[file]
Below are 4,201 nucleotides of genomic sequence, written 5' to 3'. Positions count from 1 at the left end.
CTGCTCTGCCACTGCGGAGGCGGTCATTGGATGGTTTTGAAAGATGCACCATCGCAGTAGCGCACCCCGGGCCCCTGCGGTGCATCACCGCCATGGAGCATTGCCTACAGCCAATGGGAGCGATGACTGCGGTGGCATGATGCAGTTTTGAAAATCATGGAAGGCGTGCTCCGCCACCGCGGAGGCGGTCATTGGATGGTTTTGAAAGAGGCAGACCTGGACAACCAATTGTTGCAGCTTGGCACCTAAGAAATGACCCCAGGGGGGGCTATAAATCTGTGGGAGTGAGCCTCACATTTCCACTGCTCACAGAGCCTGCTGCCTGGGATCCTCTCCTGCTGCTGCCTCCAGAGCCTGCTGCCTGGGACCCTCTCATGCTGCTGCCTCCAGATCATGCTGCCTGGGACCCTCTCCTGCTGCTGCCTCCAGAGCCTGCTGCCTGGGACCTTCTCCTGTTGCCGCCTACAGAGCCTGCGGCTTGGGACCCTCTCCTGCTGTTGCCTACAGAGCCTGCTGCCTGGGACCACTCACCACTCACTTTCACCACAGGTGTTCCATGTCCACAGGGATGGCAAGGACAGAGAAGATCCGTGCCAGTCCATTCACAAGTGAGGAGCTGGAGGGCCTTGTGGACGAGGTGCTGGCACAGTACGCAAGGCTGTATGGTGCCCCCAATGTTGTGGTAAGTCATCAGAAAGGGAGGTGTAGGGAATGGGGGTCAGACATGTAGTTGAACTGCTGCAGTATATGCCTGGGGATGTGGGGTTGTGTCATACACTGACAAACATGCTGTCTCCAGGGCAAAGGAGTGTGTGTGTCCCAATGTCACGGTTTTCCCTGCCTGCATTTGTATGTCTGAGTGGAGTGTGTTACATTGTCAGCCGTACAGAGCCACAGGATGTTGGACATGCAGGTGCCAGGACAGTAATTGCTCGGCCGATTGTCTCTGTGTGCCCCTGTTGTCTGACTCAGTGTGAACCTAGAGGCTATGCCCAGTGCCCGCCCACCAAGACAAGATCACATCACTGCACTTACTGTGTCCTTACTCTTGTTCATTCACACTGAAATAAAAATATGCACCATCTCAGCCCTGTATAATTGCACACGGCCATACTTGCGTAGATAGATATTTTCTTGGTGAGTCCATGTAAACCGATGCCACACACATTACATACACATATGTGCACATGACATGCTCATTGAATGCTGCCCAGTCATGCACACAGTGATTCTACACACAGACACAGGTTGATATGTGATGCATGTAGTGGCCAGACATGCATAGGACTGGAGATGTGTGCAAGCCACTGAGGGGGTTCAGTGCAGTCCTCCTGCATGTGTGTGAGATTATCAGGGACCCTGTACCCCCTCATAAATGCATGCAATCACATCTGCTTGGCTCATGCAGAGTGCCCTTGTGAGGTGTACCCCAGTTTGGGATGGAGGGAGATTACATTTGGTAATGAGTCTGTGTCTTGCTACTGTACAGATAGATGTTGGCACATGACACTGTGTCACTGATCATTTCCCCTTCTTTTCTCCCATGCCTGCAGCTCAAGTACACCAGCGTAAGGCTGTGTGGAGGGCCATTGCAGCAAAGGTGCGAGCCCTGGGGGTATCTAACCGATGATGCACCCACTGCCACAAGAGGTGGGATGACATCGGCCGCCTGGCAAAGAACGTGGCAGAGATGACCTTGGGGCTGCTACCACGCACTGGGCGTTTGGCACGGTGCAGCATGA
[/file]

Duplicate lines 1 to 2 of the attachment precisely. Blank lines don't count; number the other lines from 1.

Below are 4,201 nucleotides of genomic sequence, written 5' to 3'. Positions count from 1 at the left end.
CTGCTCTGCCACTGCGGAGGCGGTCATTGGATGGTTTTGAAAGATGCACCATCGCAGTAGCGCACCCCGGGCCCCTGCGGTGCATCACCGCCATGGAGCATTGCCTACAGCCAATGGGAGCGATGACTGCGGTGGCATGATGCAGTTTTGAAAATCATGGAAGGCGTGCTCCGCCACCGCGGAGGCGGTCATTGGATGGTTTTGAAAGAGGCAGACCTGGACAACCAATTGTTGCAGCTTGGCACCTAAGAAATGACCCCAGGGGGGGCTATAAATCTGTGGGAGTGAGCCTCACATTTCCACTGCTCACAGAGCCTGCTGCCTGGGATCCTCTCCTGCTGCTGCCTCCAGAGCCTGCTGCCTGGGACCCTCTCATGCTGCTGCCTCCAGATCATGCTGCCTGGGACCCTCTCCTGCTGCTGCCTCCAGAGCCTGCTGCCTGGGACCTTCTCCTGTTGCCGCCTACAGAGCCTGCGGCTTGGGACCCTCTCCTGCTGTTGCCTACAGAGCCTGCTGCCTGGGACCACTCACCACTCACTTTCACCACAGGTGTTCCATGTCCACAGGGATGGCAAGGACAGAGAAGATCCGTGCCAGTCCATTCACAAGTGAGGAGCTGGAGGGCCTTGTGGACGAGGTGCTGGCACAGTACGCAAGGCTGTATGGTGCCCCCAATGTTGTGGTAAGTCATCAGAAAGGGAGGTGTAGGGAATGGGGGTCAGACATGTAGTTGAACTGCTGCAGTATATGCCTGGGGATGTGGGGTTGTGTCATACACTGACAAACATGCTGTCTCCAGGGCAAAGGAGTGTGTGTGTCCCAATGTCACGGTTTTCCCTGCCTGCATTTGTATGTCTGAGTGGAGTGTGTTACATTGTCAGCCGTACAGAGCCACAGGATGTTGGACATGCAGGTGCCAGGACAGTAATTGCTCGGCCGATTGTCTCTGTGTGCCCCTGTTGTCTGACTCAGTGTGAACCTAGAGGCTATGCCCAGTGCCCGCCCACCAAGACAAGATCACATCACTGCACTTACTGTGTCCTTACTCTTGTTCATTCACACTGAAATAAAAATATGCACCATCTCAGCCCTGTATAATTGCACACGGCCATACTTGCGTAGATAGATATTTTCTTGGTGAGTCCATGTAAACCGATGCCACACACATTACATACACATATGTGCACATGACATGCTCATTGAATGCTGCCCAGTCATGCACACAGTGATTCTACACACAGACACAGGTTGATATGTGATGCATGTAGTGGCCAGACATGCATAGGACTGGAGATGTGTGCAAGCCACTGAGGGGGTTCAGTGCAGTCCTCCTGCATGTGTGTGAGATTATCAGGGACCCTGTACCCCCTCATAAATGCATGCAATCACATCTGCTTGGCTCATGCAGAGTGCCCTTGTGAGGTGTACCCCAGTTTGGGATGGAGGGAGATTACATTTGGTAATGAGTCTGTGTCTTGCTACTGTACAGATAGATGTTGGCACATGACACTGTGTCACTGATCATTTCCCCTTCTTTTCTCCCATGCCTGCAGCTCAAGTACACCAGCGTAAGGCTGTGTGGAGGGCCATTGCAGCAAAGGTGCGAGCCCTGGGGGTATCTAACCGATGATGCACCCACTGCCACAAGAGGTGGGATGACATCGGCCGCCTGGCAAAGAACGTGGCAGAGATGACCTTGGGGCTGCTACCACGCACTGGGCGTTTGGCACGGTGCAGCATGA